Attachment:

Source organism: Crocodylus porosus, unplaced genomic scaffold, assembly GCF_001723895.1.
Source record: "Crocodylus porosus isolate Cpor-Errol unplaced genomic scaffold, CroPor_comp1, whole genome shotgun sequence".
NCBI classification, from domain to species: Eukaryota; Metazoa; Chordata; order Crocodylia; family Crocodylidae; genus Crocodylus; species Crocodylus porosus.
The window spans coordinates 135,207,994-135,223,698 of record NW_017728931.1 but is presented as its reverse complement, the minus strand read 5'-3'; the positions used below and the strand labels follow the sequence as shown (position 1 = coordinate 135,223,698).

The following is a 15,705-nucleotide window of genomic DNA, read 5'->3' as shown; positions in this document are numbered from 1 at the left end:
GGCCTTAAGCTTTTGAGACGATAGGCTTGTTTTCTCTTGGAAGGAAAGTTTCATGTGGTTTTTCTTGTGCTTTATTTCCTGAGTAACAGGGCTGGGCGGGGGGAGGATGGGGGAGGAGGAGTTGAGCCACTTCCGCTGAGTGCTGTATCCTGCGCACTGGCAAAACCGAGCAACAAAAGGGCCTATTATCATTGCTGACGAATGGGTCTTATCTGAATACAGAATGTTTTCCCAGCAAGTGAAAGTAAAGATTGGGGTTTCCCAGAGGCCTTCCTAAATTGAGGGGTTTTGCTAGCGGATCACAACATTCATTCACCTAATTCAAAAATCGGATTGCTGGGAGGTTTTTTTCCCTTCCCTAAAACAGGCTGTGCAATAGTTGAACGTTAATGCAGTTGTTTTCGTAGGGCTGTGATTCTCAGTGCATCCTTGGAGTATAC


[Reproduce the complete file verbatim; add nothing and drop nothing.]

Source organism: Crocodylus porosus, unplaced genomic scaffold, assembly GCF_001723895.1.
Source record: "Crocodylus porosus isolate Cpor-Errol unplaced genomic scaffold, CroPor_comp1, whole genome shotgun sequence".
NCBI classification, from domain to species: Eukaryota; Metazoa; Chordata; order Crocodylia; family Crocodylidae; genus Crocodylus; species Crocodylus porosus.
The window spans coordinates 135,207,994-135,223,698 of record NW_017728931.1 but is presented as its reverse complement, the minus strand read 5'-3'; the positions used below and the strand labels follow the sequence as shown (position 1 = coordinate 135,223,698).

The following is a 15,705-nucleotide window of genomic DNA, read 5'->3' as shown; positions in this document are numbered from 1 at the left end:
GGCCTTAAGCTTTTGAGACGATAGGCTTGTTTTCTCTTGGAAGGAAAGTTTCATGTGGTTTTTCTTGTGCTTTATTTCCTGAGTAACAGGGCTGGGCGGGGGGAGGATGGGGGAGGAGGAGTTGAGCCACTTCCGCTGAGTGCTGTATCCTGCGCACTGGCAAAACCGAGCAACAAAAGGGCCTATTATCATTGCTGACGAATGGGTCTTATCTGAATACAGAATGTTTTCCCAGCAAGTGAAAGTAAAGATTGGGGTTTCCCAGAGGCCTTCCTAAATTGAGGGGTTTTGCTAGCGGATCACAACATTCATTCACCTAATTCAAAAATCGGATTGCTGGGAGGTTTTTTTCCCTTCCCTAAAACAGGCTGTGCAATAGTTGAACGTTAATGCAGTTGTTTTCGTAGGGCTGTGATTCTCAGTGCATCCTTGGAGTATAC